After months of anticipation of their first ever performance, Lil Buck and Ashley Bathgate hit us with a doozy: Lil Buck wasn’t going to make it to the opening night of What Moves You. His cousin Ron “Prime Tyme” Myles would be dancing in his place.

I got to Woolfe Street Playhouse early so that I could gauge the audience’s reaction as they walked into the sold-out show. Would people be upset by Lil Buck’s absence? Confused? Sitting at my table, just a few feet from the stage, I wondered at the small stage before me. I’d never been to Woolfe Street before and the intimate setting — with the lights dimmed and candles flickering on each table — drew me in almost immediately. I realized that I would be sitting below all of the action on stage, and I got excited and kind of scared. Would this Myles guy be able to float across such a small space with the ease of his internationally acclaimed cousin? I worried for him.

I heard a few grumbles from the crowd: “We want our money back.” “We don’t believe the travel delay rumor.” “Who is this other guy.”

And then Bathgate took the stage. Sitting before us, she held her cello with ease, smiled, and exploded. Seriously. I have never heard a piece of music like the one Bathgate created with her bow and cello. Perhaps that’s because she added another dimension: Reading music from an iPad and occasionally turning to her laptop, Bathgate became more than one instrument. She looped over herself, played with other soundtracks, and maintained a focus the likes of which I had never seen. I forgot, for a few minutes, that someone else was supposed to take the stage.

Bathgate stood up after her first piece and said that she was about to be joined by Myles. “Lil Buck couldn’t make it tonight, but we are thrilled to have Myles here. He got off of his plane three hours ago,” she began. Taking a deep breath she laughed, “I’m excited and nervous.” The scene was set for something either terrible or wonderful to take place.

I’ll save you the suspense: It was wonderful. Myles and Bathgate, having met just hours before their first ever collaboration, had the kind of chemistry Romeo and Juliet would live for. They were delicate with one another at first. Myles moved slowly, matching Bathgate’s playing. Myles was jookin’, of course, the style of dance promised by Lil Buck in the original version of the performance. In the most layman of terms I can best describe jookin’ as someone smashing hip-hop and ballet together and then winding down the speed dial of those to the pace of slow motion. Bathgate’s face is so expressive when she plays, and you could see her concern: She wanted Myles to do well. She wanted to play with him — not for, or against him. He found his place in her music, and while his motions did not perfectly match her notes (how could they after such a short rehearsal?), they flowed together beautifully.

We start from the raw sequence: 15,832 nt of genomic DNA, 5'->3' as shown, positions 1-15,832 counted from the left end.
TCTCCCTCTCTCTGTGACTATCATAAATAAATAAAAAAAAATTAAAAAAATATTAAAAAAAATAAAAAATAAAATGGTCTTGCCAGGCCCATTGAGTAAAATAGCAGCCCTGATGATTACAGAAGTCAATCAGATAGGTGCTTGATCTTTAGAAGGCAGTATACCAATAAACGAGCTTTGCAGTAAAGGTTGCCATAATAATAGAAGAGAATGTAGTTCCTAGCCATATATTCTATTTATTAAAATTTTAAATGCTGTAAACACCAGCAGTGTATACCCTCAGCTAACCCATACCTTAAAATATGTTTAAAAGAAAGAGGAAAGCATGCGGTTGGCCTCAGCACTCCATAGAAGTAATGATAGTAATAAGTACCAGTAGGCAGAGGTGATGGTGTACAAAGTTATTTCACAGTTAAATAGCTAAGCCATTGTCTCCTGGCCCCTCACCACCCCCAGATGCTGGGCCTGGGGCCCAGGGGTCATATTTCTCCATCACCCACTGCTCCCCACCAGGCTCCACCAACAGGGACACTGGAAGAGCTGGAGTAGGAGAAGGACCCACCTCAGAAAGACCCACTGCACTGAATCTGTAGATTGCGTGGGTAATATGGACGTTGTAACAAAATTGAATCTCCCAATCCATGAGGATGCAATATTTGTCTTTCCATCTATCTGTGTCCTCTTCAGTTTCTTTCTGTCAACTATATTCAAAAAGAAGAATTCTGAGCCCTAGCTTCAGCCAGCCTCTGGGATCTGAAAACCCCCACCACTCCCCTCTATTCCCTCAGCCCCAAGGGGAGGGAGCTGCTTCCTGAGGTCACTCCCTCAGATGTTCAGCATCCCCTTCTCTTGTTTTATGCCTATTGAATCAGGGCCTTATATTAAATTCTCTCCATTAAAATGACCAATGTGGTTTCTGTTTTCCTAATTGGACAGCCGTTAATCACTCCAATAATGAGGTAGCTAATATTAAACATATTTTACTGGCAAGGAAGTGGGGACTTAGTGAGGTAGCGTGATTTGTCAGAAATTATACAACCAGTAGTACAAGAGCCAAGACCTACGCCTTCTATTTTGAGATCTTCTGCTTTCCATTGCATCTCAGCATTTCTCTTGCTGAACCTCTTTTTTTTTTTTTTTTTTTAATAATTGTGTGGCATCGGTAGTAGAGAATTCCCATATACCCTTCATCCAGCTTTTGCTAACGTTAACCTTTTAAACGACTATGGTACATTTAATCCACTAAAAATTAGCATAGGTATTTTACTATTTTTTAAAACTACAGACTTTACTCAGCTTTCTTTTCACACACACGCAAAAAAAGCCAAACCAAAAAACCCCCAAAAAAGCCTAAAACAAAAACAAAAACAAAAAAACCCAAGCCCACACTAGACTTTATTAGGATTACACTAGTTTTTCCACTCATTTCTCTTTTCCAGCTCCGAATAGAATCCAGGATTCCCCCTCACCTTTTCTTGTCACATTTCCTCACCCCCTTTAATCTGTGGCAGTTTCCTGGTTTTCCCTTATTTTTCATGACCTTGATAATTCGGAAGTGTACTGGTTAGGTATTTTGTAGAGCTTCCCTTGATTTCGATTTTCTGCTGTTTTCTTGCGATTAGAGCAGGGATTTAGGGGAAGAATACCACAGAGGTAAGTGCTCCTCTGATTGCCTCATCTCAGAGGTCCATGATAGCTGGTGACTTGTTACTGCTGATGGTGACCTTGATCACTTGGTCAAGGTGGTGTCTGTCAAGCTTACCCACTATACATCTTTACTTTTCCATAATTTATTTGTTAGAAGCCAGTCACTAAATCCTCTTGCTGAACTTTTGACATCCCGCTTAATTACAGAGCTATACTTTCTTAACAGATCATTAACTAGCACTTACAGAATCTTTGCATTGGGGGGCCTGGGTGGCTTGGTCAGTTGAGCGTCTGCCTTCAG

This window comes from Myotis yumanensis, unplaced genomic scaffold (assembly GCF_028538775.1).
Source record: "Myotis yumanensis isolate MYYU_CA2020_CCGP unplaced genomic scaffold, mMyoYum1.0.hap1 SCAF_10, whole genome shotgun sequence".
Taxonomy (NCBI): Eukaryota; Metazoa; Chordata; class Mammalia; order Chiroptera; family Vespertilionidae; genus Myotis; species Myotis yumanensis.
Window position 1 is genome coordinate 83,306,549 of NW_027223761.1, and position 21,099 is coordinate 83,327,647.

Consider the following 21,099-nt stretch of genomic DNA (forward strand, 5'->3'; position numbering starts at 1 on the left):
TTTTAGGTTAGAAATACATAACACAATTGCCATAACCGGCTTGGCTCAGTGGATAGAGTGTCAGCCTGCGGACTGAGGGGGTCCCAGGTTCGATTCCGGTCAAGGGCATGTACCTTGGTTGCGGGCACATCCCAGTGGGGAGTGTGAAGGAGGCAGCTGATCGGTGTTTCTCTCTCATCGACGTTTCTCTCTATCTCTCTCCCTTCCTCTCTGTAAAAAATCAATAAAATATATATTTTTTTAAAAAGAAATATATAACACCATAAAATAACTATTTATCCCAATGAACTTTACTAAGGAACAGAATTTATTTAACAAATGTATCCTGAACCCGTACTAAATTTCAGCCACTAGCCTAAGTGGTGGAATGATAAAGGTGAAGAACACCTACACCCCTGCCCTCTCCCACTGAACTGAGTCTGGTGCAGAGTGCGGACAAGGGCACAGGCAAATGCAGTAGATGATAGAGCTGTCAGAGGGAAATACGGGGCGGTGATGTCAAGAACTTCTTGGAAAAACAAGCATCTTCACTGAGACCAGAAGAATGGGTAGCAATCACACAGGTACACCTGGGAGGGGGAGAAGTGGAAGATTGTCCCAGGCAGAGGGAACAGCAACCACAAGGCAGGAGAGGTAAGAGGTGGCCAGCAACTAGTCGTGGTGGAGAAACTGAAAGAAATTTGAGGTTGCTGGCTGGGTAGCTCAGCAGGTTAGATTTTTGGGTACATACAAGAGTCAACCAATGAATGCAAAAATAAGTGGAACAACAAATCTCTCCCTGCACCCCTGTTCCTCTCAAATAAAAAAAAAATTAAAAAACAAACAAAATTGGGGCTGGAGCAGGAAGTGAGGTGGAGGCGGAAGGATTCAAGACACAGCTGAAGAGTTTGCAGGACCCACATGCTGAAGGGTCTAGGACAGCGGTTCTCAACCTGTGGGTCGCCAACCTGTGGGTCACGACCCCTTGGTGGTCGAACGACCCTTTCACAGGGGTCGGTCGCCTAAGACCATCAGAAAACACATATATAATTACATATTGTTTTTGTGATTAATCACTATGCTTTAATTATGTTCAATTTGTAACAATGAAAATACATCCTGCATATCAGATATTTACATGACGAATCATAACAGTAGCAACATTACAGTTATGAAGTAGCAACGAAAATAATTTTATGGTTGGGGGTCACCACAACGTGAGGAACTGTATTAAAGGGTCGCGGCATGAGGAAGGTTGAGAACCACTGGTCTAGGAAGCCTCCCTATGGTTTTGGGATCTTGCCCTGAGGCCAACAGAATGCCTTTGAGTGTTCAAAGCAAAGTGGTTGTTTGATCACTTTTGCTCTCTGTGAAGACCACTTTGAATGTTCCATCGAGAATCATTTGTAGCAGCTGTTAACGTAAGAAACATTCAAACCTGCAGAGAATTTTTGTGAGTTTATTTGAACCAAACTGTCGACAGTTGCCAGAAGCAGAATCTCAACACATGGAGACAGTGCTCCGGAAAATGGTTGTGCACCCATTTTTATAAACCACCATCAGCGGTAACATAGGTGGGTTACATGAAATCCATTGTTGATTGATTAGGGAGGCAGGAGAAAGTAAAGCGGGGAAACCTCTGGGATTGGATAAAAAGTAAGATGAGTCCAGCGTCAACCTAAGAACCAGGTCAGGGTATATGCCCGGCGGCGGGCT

Myles only danced to four of Bathgate’s songs, while she played one or two pieces in between each one of his appearances. Naturally, I wish he could have danced to each piece. What Bathgate was by herself, she was something else entirely with Myles. But I understood the constraints they were working with. And Bathgate, by incorporating outside sounds to her to her immediate performance, became multiple people on stage anyway.

The pair took a break near the end of the show for Bathgate to explain that they were about to “play.” “I’m going to try to mess him up,” she laughed. Myles smiled and shrugged. (Like I said, good chemistry). Bathgate picked up the speed in this piece, and Myles didn’t miss a beat, twirling faster and faster on the tiptoes of his Nike Air Force Ones. The crowd went wild, whooping along with their claps. There’s something to be said for a Spoleto crowd that whoops, and God knows I joined in enthusiastically.

The pair closed out the show with The Swan, the dance that shot Lil Buck to stardom. It may be Lil Buck’s dance, but it was Myles’ night. His face, like Bathgate’s, is expressive and focused, but near the end of the night he couldn’t help but break into a big grin. He was having a damned good time.

Bathgate and Myles were a team who came together at the last minute to show a crowd of skeptical attendees just how powerful music and dance can be. They were an organic explosion of the highest caliber. Lil Buck will be performing in the remainder of the shows, and I’m sure he’ll wow crowds and he and Bathgate will create something new and beautiful.

I don’t think, though, they’ll give anyone the show Bathgate and Myles gave last night. Some things are only truly special once, and I’m just glad I got to be a part of the magic.

Stay cool. Support City Paper.

City Paper has been bringing the best news, food, arts, music and event coverage to the Holy City since 1997. Support our continued efforts to highlight the best of Charleston with a one-time donation or become a member of the City Paper Club.